Email Turns to Blackmail For Some With AOL/Time Warner?

July 8, 2009

US (ChattahBox) – An interesting story on WSJ today detailing the experience of a former Time Warner Employee who got more than he bargained for when his employer gave him a free AOL email account.

Jason Zweig is a columnist who generally writes what he calls an ‘intelligent investor column’ once a week. This week, however, he chose to write about his battle with an Indian collection company that swears he owed money for a free account he received when he worked for Time Warner.

He had given his wife the account, which she used for several years, before finally switching over the Gmail a year ago. The AOL email was left untouched, but apparently not forgotten. Zweig began receiving phone calls from a collection company that said he owed $103.60 for ‘automatic’ upgrades that he had never been alerted to, or authorized.

Zweig explains what happened next:

I replied that we had never received a notice that it was going into effect. We had never gotten a bill, either.

“A bill was sent to your AOL account,” said Caller No. 4.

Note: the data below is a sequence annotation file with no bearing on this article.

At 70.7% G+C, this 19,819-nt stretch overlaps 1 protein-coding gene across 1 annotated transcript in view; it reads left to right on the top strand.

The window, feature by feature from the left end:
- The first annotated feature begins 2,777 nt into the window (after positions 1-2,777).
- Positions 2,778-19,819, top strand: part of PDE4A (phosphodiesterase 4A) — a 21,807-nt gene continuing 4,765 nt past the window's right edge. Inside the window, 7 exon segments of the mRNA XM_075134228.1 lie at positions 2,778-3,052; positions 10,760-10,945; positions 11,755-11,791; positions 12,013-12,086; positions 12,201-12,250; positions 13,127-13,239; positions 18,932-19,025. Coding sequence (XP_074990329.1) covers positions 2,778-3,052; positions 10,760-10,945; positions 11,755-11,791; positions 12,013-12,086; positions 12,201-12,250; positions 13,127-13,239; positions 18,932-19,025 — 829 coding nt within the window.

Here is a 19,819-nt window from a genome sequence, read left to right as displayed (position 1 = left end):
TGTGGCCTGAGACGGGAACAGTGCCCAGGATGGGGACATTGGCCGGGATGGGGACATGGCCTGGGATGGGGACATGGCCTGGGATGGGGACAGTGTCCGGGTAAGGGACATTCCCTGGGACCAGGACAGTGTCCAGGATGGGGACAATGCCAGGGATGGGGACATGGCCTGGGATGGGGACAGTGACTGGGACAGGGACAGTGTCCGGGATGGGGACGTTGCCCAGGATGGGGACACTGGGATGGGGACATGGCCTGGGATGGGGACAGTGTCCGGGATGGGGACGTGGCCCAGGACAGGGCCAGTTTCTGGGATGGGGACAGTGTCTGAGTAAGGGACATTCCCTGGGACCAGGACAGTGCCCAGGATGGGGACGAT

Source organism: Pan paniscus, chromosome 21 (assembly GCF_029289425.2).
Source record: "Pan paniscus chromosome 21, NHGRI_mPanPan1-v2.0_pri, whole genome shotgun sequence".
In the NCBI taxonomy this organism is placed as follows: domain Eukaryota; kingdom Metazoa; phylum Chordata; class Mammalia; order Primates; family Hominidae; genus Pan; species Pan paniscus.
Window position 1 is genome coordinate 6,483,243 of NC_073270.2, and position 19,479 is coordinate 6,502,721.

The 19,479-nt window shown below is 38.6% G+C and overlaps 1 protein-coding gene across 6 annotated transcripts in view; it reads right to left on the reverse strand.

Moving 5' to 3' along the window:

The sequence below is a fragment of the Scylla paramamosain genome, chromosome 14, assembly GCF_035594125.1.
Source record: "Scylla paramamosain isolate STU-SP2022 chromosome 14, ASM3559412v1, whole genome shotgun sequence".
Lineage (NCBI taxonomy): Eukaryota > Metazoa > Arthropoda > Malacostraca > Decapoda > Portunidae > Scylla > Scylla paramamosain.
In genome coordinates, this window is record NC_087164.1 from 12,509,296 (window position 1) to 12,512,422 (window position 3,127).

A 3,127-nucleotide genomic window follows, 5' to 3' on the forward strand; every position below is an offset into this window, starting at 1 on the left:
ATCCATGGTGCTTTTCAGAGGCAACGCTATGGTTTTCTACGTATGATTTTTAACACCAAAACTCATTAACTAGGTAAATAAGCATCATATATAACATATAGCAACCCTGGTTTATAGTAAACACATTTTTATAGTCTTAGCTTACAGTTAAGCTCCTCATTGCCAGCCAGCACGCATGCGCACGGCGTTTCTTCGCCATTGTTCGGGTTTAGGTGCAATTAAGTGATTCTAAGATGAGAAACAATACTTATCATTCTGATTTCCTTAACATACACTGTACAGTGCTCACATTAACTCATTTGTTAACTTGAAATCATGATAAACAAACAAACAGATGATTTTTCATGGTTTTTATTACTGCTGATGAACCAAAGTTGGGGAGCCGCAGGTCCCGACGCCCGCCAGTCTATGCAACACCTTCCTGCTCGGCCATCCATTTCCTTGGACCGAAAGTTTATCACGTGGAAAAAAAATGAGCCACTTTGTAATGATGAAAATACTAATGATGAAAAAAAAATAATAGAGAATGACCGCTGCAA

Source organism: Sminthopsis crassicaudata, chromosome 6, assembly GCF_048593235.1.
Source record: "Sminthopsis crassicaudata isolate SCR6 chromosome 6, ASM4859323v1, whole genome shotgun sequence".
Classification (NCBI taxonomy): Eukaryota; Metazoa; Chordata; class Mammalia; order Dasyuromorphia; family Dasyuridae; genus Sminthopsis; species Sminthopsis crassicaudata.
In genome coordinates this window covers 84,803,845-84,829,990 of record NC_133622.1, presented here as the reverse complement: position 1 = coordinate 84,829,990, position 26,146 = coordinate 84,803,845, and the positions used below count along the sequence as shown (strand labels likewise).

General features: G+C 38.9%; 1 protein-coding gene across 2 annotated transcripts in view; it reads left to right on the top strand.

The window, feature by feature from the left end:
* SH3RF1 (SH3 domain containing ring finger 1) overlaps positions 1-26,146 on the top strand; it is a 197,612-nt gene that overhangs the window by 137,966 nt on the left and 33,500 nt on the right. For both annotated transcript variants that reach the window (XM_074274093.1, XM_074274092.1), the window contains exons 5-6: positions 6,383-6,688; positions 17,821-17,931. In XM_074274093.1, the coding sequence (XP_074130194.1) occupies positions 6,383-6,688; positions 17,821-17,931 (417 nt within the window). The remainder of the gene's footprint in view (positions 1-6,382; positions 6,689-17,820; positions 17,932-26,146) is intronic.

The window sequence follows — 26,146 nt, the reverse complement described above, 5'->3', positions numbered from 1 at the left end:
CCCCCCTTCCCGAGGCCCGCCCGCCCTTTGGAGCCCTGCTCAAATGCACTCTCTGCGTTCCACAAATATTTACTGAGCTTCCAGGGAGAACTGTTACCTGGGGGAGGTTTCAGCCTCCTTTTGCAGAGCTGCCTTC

Would that be the AOL account that we hadn’t used in almost a year?

“Well, it was sent to you,” she insisted.

Please send a printed bill to my home address so I can formally dispute it, I requested.

“I am sorry, sir, but we cannot do that.”

Why not?

“We are not authorized.”

This is more or less the tone for the entire article, which describes his many attempts to reach someone who could explain the charges, or at least send him an actual bill.

But this is not the only experience such as this to hit the net in recent months. Hundreds of reports of unauthorized charges, debit card withdraws, closed accounts, and more have been flooding consumer watchdog groups, all against Time Warner, and AOL specifically.

Could it be that AOL has become nothing more than an Internet scam? Or is it all a big misunderstanding?


Comments

One Response to “Email Turns to Blackmail For Some With AOL/Time Warner?”

  1. Old Man Dotes on July 8th, 2009 1:22 pm

    AOL has a long history of fraudulent billing, going back to at least 2000. Here’s a record of AOL billing a customer’s credit card for SEVENTEEN MONTHS after the account was cancelled: http://www.complaints.com/2006/july/30/Complaint_Reguarding_AOL_Billing_12513.htm

    Google for “AOL billing fraud” to see amazing stories.

    And they wonder why AOL is bleeding customers like a burst dam.

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